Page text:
Museum Moment: The Ed Dwight Sculpture

Sep 09, 2010

By Susan Wasser

A simple bronze statue found a home in the USGA Museum, marking the beginning of an important initiative for African-American golf history.

The USGA Museum announced on Feb. 23, 2010, that it had formed a partnership with The PGA of America to create a centralized repository to preserve the history of African-American golf, to be housed at the USGA Museum. A 14-member task force led by Rand Jerris, managing director of Communications and the USGA Museum, and Dr. Jeffrey Sammons, a member of the Museum Committee, would collect artifacts, memorabilia and documents related to the rich history of African Americans in golf.

In April, Dr. Sammons traveled to Phoenix, Ariz., to meet with William “Bill” Dickey to evaluate and acquire parts of his collection for the African-American Archive. In 1984, Dickey founded the National Minority Junior Golf Scholarship Association for the purpose of promoting minority junior golf programs that would help expose youths to the fundamentals and character-building principles of the game of golf.

Dr. Sammons secured nine boxes of materials for the project. The materials ranged from organizational records of the National Minority Junior Golf Scholarship program, the East/West Golf Classic, the Bill Dickey Scholars, the Western States Golf Association and the Desert Mashie Golf Club, to personal papers and artifacts related to Dickey’s work as an organizer, advocate and administrator for minority golfers. One of the boxes of this newly acquired collection contained a sculpture that was used as a trophy during the 25th Anniversary East/West Golf Classic held in Scottsdale, Ariz., in January 2007.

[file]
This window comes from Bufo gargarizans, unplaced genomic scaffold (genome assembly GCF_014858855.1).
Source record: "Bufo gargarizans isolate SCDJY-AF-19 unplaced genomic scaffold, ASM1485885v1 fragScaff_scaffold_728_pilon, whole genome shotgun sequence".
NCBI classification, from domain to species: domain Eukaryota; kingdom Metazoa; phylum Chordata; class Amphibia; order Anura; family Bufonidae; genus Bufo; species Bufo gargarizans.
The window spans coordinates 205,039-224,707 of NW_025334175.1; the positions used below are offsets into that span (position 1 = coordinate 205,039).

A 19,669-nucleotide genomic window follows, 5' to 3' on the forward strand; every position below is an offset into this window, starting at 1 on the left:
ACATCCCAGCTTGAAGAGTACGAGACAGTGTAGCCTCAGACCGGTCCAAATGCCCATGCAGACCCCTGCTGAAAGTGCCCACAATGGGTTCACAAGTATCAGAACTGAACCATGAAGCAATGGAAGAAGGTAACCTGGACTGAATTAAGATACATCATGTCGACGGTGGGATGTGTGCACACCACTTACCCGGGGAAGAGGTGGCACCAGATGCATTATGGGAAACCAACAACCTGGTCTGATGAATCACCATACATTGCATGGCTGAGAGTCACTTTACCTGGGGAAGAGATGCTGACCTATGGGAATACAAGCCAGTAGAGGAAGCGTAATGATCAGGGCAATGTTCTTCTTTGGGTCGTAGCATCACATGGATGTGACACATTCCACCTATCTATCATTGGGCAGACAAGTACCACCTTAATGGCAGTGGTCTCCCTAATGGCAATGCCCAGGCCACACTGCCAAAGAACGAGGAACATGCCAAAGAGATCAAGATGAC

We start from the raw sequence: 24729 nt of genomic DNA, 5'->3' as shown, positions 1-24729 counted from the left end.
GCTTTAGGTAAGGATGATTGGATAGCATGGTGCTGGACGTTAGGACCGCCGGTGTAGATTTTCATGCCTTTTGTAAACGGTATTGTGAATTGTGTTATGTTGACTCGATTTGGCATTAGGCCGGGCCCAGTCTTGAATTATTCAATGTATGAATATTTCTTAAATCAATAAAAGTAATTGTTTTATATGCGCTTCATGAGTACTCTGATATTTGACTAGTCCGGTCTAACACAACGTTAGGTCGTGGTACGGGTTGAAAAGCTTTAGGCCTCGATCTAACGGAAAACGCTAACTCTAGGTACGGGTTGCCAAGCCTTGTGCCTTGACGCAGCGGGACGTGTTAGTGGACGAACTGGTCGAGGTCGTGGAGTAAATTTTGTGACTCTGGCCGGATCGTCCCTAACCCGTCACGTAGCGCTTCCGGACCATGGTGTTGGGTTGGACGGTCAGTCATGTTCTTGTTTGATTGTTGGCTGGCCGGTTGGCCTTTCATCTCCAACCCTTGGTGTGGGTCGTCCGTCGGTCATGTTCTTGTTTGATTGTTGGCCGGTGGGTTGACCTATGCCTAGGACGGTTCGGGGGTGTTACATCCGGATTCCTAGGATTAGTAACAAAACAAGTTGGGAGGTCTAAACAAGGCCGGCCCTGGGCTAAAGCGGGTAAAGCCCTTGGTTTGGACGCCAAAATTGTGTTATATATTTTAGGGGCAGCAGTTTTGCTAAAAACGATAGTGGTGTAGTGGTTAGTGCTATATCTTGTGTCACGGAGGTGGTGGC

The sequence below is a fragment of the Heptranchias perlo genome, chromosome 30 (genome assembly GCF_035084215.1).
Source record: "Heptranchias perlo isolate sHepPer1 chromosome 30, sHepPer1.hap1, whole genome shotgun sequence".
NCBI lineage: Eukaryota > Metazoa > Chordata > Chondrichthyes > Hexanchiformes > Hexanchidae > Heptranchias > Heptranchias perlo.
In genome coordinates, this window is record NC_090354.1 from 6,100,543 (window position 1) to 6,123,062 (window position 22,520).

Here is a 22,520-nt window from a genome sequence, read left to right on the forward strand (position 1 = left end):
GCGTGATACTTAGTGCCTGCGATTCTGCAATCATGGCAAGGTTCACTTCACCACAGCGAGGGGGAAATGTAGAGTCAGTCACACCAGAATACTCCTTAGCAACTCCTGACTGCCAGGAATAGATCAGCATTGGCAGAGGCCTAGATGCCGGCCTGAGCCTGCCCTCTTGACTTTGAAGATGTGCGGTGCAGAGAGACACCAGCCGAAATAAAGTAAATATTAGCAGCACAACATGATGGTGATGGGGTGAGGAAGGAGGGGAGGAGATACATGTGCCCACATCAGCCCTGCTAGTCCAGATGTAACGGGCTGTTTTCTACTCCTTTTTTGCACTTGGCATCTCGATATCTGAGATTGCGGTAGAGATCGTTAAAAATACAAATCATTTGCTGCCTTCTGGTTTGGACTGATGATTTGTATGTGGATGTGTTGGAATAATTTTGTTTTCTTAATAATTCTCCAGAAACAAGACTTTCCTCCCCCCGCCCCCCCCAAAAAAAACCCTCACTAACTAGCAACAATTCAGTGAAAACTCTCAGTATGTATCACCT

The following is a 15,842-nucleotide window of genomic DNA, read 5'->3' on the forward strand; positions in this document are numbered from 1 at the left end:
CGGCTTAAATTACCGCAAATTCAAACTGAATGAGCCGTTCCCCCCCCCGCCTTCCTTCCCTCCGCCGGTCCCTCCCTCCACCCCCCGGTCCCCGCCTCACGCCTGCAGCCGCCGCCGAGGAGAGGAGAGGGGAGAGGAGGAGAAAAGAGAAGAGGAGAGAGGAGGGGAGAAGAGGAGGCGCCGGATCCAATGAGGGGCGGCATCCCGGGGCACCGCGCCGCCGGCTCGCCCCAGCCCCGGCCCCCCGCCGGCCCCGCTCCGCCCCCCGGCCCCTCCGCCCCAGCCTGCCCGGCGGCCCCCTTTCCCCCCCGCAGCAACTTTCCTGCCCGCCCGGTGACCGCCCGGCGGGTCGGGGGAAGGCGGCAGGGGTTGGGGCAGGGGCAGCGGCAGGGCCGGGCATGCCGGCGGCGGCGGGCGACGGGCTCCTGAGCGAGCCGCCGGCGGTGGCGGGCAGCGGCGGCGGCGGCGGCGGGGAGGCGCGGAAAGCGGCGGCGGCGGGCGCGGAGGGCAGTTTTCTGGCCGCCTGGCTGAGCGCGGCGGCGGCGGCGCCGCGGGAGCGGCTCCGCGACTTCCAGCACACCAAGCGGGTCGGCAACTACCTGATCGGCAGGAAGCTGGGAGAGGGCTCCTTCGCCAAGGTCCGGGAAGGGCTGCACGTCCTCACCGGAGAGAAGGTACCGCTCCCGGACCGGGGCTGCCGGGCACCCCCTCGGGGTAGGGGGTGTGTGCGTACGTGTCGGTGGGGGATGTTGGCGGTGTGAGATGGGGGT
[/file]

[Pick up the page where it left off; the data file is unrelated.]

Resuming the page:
The bronze trophy, which stands 11½ inches tall and sits on a 6½-inch-square wooden base, is a likeness of Dickey. Though he was uncomfortable with the honor and protested its use, the committee wanted to honor his vision and dedication to the tournament that provides scholarship opportunities for minority men and women. Dickey’s commitment to African Americans in golf stretches more than 50 years and he is nationally recognized for his passion, dedication and perseverance. The program, which has awarded scholarships to more than 1,000 student-athletes since 1983, has been renamed the Bill Dickey Scholarship Association.

“William Dickey's donation of such a valuable artifact as the Ed Dwight sculpture to the USGA Museum as part of a lead donation to the African American Golf History Project is just another example of this wonderful man's selfless, enduring and indispensable service to golf and, especially the role of blacks in it,” said Dr. Sammons. “It is just a reminder of how worthy Bill is as a recipient of the Joe Dey Award (2001) from the USGA and the Distinguished Service Award (1999) from The PGA of America.” Dickey is the only person to have received both honors.

The significance of the sculpture is not limited to its importance as a valuable artifact linked to a dedicated individual and tournament, but moreover that it was created by the well-known African-American artist Ed Dwight, whose sculptures are prized by museums, institutions and art collectors throughout the world.